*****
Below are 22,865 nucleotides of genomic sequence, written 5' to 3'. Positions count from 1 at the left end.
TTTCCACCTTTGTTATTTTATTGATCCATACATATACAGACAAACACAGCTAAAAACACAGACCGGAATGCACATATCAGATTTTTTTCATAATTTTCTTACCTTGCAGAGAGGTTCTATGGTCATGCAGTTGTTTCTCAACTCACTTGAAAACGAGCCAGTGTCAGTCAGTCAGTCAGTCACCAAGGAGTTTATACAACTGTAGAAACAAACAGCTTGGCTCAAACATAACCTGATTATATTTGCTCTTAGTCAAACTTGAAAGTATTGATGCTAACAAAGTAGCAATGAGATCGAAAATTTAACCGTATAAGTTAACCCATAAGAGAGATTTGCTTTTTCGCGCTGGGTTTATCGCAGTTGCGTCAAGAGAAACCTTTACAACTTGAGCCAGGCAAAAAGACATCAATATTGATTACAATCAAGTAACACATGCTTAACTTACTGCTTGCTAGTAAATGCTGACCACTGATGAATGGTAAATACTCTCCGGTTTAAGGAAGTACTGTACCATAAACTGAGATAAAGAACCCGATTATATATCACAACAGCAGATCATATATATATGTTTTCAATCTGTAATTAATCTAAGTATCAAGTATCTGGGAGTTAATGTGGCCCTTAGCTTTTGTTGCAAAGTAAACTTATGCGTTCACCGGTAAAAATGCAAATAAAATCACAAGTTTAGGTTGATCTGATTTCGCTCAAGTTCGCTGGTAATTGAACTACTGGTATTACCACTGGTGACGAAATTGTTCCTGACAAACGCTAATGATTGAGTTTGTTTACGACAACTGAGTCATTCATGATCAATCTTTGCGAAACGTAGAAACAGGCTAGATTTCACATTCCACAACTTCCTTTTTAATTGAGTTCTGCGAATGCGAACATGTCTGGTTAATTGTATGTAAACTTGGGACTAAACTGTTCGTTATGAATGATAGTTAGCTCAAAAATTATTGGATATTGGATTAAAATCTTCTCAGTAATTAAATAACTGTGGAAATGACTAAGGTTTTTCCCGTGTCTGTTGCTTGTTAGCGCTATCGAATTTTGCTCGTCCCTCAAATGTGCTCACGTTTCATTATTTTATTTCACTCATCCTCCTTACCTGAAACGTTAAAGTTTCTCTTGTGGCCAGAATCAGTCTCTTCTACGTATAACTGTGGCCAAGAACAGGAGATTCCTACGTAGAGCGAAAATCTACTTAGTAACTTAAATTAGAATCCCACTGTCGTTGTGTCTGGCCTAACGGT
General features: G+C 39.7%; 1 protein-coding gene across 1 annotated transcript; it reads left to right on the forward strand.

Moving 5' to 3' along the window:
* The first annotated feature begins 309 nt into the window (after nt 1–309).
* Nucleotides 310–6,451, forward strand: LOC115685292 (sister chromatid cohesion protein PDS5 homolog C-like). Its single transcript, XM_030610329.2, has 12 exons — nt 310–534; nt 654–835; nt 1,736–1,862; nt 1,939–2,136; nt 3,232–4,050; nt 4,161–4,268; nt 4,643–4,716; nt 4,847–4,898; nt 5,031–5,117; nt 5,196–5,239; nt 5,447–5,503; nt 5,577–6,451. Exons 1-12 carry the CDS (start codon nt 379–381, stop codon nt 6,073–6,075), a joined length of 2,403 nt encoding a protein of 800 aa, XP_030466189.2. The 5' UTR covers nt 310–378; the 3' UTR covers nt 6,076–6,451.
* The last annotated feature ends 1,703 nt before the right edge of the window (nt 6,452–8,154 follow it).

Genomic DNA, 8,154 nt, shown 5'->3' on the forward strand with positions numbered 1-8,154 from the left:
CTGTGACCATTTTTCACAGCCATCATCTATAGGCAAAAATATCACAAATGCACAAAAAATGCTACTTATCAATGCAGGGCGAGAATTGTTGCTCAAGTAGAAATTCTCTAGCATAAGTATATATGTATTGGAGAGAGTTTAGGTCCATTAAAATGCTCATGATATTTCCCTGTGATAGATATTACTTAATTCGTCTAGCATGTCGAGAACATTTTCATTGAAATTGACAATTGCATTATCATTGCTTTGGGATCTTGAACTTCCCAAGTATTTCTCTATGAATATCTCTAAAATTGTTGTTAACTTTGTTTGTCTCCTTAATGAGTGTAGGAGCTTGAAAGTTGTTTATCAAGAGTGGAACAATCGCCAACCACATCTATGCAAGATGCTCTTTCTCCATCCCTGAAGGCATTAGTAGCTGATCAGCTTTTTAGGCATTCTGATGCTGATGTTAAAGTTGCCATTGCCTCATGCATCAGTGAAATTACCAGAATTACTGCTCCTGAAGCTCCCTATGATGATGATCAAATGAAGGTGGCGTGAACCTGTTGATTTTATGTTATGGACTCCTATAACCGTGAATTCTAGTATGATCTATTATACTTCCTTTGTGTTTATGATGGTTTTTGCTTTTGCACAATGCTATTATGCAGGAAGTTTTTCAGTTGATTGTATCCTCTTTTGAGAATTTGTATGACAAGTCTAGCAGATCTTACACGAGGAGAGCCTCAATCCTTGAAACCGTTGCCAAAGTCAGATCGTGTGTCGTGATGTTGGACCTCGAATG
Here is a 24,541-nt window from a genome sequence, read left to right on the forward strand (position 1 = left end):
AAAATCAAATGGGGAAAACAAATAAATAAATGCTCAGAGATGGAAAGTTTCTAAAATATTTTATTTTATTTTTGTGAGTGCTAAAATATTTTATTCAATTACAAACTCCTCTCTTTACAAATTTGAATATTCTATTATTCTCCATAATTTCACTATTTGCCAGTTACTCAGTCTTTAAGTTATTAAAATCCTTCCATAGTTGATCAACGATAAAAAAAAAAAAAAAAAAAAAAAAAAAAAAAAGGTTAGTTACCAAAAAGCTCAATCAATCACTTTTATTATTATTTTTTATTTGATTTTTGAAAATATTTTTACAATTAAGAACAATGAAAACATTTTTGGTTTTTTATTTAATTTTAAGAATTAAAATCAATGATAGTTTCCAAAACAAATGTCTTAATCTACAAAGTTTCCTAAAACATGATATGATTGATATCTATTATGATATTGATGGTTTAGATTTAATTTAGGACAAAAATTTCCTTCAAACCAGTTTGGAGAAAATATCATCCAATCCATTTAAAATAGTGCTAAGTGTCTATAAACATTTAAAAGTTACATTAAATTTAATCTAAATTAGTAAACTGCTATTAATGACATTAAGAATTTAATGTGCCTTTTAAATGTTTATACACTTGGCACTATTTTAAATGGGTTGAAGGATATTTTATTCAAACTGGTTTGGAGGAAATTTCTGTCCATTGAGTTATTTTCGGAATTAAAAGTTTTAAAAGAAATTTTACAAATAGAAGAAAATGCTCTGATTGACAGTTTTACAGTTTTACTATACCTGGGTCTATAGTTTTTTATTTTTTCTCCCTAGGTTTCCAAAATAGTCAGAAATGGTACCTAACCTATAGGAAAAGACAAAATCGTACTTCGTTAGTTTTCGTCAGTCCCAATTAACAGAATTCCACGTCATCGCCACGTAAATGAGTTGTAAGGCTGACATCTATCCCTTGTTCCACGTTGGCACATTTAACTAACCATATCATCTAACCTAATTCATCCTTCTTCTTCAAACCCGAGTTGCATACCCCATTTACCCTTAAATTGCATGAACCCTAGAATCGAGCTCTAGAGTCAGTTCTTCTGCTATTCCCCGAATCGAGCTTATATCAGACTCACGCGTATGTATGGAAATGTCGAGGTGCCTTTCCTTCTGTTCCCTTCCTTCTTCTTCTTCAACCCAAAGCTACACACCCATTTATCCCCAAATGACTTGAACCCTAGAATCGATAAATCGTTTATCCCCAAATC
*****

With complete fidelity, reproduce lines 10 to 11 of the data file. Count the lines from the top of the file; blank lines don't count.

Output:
Here is a 24,541-nt window from a genome sequence, read left to right on the forward strand (position 1 = left end):
AAAATCAAATGGGGAAAACAAATAAATAAATGCTCAGAGATGGAAAGTTTCTAAAATATTTTATTTTATTTTTGTGAGTGCTAAAATATTTTATTCAATTACAAACTCCTCTCTTTACAAATTTGAATATTCTATTATTCTCCATAATTTCACTATTTGCCAGTTACTCAGTCTTTAAGTTATTAAAATCCTTCCATAGTTGATCAACGATAAAAAAAAAAAAAAAAAAAAAAAAAAAAAAAAGGTTAGTTACCAAAAAGCTCAATCAATCACTTTTATTATTATTTTTTATTTGATTTTTGAAAATATTTTTACAATTAAGAACAATGAAAACATTTTTGGTTTTTTATTTAATTTTAAGAATTAAAATCAATGATAGTTTCCAAAACAAATGTCTTAATCTACAAAGTTTCCTAAAACATGATATGATTGATATCTATTATGATATTGATGGTTTAGATTTAATTTAGGACAAAAATTTCCTTCAAACCAGTTTGGAGAAAATATCATCCAATCCATTTAAAATAGTGCTAAGTGTCTATAAACATTTAAAAGTTACATTAAATTTAATCTAAATTAGTAAACTGCTATTAATGACATTAAGAATTTAATGTGCCTTTTAAATGTTTATACACTTGGCACTATTTTAAATGGGTTGAAGGATATTTTATTCAAACTGGTTTGGAGGAAATTTCTGTCCATTGAGTTATTTTCGGAATTAAAAGTTTTAAAAGAAATTTTACAAATAGAAGAAAATGCTCTGATTGACAGTTTTACAGTTTTACTATACCTGGGTCTATAGTTTTTTATTTTTTCTCCCTAGGTTTCCAAAATAGTCAGAAATGGTACCTAACCTATAGGAAAAGACAAAATCGTACTTCGTTAGTTTTCGTCAGTCCCAATTAACAGAATTCCACGTCATCGCCACGTAAATGAGTTGTAAGGCTGACATCTATCCCTTGTTCCACGTTGGCACATTTAACTAACCATATCATCTAACCTAATTCATCCTTCTTCTTCAAACCCGAGTTGCATACCCCATTTACCCTTAAATTGCATGAACCCTAGAATCGAGCTCTAGAGTCAGTTCTTCTGCTATTCCCCGAATCGAGCTTATATCAGACTCACGCGTATGTATGGAAATGTCGAGGTGCCTTTCCTTCTGTTCCCTTCCTTCTTCTTCTTCAACCCAAAGCTACACACCCATTTATCCCCAAATGACTTGAACCCTAGAATCGATAAATCGTTTATCCCCAAATC